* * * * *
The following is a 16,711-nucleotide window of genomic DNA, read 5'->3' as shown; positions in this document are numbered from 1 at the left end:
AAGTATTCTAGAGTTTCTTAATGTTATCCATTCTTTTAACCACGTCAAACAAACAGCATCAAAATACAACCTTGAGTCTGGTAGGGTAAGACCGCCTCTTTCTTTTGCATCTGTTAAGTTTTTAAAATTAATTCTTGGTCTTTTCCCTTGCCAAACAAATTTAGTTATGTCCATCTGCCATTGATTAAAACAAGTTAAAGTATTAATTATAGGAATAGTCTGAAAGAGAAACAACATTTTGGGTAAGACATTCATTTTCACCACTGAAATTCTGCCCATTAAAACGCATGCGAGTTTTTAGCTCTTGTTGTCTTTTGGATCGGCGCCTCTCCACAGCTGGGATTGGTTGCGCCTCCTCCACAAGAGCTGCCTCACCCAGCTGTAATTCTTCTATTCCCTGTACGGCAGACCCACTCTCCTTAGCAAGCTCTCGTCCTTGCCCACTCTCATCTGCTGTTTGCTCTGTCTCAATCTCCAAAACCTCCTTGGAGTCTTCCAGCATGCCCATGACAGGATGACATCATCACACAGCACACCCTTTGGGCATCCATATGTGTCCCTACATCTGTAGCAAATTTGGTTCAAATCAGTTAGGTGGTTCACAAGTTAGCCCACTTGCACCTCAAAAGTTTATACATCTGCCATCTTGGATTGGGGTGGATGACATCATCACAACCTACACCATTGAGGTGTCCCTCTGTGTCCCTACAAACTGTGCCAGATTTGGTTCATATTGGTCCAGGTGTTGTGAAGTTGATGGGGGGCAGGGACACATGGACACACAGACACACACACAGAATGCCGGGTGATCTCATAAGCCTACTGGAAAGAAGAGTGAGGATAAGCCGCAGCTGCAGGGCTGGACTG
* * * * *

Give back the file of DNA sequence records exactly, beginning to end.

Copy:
The following is a 16,711-nucleotide window of genomic DNA, read 5'->3' as shown; positions in this document are numbered from 1 at the left end:
AAGTATTCTAGAGTTTCTTAATGTTATCCATTCTTTTAACCACGTCAAACAAACAGCATCAAAATACAACCTTGAGTCTGGTAGGGTAAGACCGCCTCTTTCTTTTGCATCTGTTAAGTTTTTAAAATTAATTCTTGGTCTTTTCCCTTGCCAAACAAATTTAGTTATGTCCATCTGCCATTGATTAAAACAAGTTAAAGTATTAATTATAGGAATAGTCTGAAAGAGAAACAACATTTTGGGTAAGACATTCATTTTCACCACTGAAATTCTGCCCATTAAAACGCATGCGAGTTTTTAGCTCTTGTTGTCTTTTGGATCGGCGCCTCTCCACAGCTGGGATTGGTTGCGCCTCCTCCACAAGAGCTGCCTCACCCAGCTGTAATTCTTCTATTCCCTGTACGGCAGACCCACTCTCCTTAGCAAGCTCTCGTCCTTGCCCACTCTCATCTGCTGTTTGCTCTGTCTCAATCTCCAAAACCTCCTTGGAGTCTTCCAGCATGCCCATGACAGGATGACATCATCACACAGCACACCCTTTGGGCATCCATATGTGTCCCTACATCTGTAGCAAATTTGGTTCAAATCAGTTAGGTGGTTCACAAGTTAGCCCACTTGCACCTCAAAAGTTTATACATCTGCCATCTTGGATTGGGGTGGATGACATCATCACAACCTACACCATTGAGGTGTCCCTCTGTGTCCCTACAAACTGTGCCAGATTTGGTTCATATTGGTCCAGGTGTTGTGAAGTTGATGGGGGGCAGGGACACATGGACACACAGACACACACACAGAATGCCGGGTGATCTCATAAGCCTACTGGAAAGAAGAGTGAGGATAAGCCGCAGCTGCAGGGCTGGACTG